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Sample records for advanced level examination

  1. The Singapore-Cambridge General Certificate of Education Advanced-Level General Paper Examination

    ERIC Educational Resources Information Center

    Hassan, Nurul Huda; Shih, Chih-Min

    2013-01-01

    This article describes and reviews the Singapore-Cambridge General Certificate of Education Advanced Level General Paper (GP) examination. As a written test that is administered to preuniversity students, the GP examination is internationally recognised and accepted by universities and employers as proof of English competence. In this article, the…

  2. Some Misconceptions in Meiosis Shown by Students Responding to an Advanced Level Practical Examination Question in Biology.

    ERIC Educational Resources Information Center

    Brown, C. R.

    1990-01-01

    Discussed are problems revealed in student responses to a practical task which formed part of an advanced level examination. The frequencies with which some misconceptions about cell reproduction and genetics occurred are presented. The nature of these misconceptions is analyzed and their implications discussed. (CW)

  3. Early Identification of Students Predicted to Enroll in Advanced, Upper-Level High School Courses: An Examination of Validity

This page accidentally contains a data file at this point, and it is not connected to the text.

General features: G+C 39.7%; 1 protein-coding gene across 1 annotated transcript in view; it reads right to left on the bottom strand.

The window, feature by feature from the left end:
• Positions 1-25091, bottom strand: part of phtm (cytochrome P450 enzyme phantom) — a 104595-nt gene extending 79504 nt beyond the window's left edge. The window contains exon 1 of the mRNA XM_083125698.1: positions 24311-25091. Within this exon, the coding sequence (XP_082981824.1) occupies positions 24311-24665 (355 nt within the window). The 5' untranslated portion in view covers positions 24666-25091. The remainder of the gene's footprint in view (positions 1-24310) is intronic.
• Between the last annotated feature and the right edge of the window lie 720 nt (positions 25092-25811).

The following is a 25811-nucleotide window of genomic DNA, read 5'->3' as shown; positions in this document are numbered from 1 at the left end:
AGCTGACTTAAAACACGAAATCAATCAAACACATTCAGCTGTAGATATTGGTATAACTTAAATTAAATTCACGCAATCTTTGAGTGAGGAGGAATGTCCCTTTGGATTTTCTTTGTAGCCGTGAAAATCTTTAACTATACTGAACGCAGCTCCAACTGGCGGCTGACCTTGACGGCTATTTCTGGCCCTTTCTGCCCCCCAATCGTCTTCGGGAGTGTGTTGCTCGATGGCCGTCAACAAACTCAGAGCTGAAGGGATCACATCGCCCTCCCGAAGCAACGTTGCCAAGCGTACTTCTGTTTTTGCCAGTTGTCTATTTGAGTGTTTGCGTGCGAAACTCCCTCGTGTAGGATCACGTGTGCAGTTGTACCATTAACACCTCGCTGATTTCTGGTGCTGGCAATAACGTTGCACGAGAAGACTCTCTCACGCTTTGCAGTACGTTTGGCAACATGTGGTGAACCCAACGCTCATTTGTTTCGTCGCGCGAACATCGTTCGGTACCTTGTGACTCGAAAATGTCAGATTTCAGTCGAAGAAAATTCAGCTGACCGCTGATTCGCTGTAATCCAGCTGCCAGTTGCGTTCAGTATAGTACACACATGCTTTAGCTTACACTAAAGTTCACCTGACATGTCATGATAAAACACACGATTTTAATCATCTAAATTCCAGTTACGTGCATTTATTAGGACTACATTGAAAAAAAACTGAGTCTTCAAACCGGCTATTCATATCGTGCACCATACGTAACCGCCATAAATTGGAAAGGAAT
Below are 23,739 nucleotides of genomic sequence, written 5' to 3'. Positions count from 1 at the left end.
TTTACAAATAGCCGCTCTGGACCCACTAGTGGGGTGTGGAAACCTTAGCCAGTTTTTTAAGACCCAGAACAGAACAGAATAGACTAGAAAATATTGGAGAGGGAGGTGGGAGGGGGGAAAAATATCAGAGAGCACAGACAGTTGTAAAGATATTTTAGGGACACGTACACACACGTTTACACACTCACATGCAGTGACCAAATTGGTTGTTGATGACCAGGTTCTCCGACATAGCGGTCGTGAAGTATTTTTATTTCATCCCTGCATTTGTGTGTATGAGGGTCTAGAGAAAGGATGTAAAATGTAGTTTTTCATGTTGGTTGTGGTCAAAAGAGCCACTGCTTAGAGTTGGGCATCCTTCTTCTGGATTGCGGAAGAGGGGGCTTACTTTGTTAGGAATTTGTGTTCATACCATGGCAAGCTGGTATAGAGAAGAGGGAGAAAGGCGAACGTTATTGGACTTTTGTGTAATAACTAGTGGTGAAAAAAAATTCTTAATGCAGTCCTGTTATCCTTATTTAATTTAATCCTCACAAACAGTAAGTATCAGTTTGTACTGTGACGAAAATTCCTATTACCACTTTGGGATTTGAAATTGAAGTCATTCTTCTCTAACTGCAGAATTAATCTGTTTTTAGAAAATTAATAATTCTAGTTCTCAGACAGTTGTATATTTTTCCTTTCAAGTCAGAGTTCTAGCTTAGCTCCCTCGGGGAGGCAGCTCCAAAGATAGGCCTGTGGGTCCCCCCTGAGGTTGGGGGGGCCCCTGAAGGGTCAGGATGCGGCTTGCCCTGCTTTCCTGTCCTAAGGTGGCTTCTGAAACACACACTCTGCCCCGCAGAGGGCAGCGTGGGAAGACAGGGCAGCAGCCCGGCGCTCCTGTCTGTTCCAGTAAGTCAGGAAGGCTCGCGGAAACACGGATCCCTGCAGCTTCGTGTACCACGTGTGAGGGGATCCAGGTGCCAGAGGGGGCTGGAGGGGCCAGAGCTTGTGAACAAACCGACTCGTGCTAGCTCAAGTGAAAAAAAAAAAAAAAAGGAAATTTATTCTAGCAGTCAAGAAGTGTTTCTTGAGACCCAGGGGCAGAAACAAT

ERIC Educational Resources Information Center

    DeRose, Diego S.; Clement, Russell W.

    2011-01-01

    Broward County Public Schools' Research Services department uses logistic regression analysis to compute an indicator to predict student enrollment in advanced high school courses, for students entering ninth grade for the first time. This prediction indicator, along with other student characteristics, supports high school guidance staffs in…

  4. Drilling at Advanced Levels

    ERIC Educational Resources Information Center

    Case, Doug

    1977-01-01

    Instances where drilling is useful for advanced language are discussed. Several types of drills are recommended, with the philosophy that advanced level drills should have a lighter style and be regarded as a useful, occasional means of practicing individual new items. (CHK)